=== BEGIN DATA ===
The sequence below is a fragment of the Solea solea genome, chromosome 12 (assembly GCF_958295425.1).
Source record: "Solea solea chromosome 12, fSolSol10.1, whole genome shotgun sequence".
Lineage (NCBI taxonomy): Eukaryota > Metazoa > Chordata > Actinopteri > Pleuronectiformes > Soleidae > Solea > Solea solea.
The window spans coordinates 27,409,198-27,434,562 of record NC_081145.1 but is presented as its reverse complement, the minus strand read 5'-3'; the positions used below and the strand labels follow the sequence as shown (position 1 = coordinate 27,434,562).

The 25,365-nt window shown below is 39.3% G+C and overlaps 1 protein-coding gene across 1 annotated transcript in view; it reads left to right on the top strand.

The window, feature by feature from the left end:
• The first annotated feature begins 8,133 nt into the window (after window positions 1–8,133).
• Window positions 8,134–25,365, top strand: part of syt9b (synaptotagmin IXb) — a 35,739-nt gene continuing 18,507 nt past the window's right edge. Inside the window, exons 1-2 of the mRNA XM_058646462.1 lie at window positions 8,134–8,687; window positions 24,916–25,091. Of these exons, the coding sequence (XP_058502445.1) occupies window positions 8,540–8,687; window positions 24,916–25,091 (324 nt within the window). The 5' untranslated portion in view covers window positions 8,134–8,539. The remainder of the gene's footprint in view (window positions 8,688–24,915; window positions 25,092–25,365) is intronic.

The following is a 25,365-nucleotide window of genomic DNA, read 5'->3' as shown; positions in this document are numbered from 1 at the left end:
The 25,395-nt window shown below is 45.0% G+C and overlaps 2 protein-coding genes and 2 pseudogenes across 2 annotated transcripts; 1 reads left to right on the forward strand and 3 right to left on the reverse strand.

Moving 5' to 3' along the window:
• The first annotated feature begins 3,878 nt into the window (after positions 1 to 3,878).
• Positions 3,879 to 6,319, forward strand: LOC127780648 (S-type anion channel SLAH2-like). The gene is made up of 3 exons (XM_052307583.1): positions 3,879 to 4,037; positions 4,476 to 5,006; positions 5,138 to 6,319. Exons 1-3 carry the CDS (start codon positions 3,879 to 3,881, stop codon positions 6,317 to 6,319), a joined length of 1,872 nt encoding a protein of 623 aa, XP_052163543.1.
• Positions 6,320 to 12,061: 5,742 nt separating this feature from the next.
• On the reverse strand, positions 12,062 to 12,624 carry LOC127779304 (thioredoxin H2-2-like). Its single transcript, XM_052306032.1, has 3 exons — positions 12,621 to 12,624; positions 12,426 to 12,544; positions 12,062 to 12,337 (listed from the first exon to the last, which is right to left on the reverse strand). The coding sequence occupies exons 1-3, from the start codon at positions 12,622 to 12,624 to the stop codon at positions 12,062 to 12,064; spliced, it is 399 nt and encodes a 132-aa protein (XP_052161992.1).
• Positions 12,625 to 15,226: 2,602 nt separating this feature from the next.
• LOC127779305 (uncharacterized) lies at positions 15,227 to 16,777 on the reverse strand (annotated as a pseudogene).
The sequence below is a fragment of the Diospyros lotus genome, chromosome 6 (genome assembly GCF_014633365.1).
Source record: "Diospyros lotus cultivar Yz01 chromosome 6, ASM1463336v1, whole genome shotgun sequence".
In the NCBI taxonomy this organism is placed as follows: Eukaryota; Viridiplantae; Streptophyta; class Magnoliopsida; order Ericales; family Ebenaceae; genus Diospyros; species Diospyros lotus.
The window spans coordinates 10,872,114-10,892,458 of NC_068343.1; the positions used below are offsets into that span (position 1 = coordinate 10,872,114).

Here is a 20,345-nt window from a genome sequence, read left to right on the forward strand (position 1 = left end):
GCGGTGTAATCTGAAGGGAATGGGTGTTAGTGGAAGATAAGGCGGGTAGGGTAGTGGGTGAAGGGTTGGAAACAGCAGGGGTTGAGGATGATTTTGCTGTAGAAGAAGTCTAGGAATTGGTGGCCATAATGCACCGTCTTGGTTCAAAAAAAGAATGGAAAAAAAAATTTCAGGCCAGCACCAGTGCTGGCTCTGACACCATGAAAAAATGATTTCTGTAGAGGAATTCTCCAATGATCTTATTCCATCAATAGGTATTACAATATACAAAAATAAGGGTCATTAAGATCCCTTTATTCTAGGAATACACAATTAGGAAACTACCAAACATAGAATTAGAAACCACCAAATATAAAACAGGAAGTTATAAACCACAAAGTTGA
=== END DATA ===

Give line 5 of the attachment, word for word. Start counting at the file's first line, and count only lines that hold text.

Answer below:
The 25,365-nt window shown below is 39.3% G+C and overlaps 1 protein-coding gene across 1 annotated transcript in view; it reads left to right on the top strand.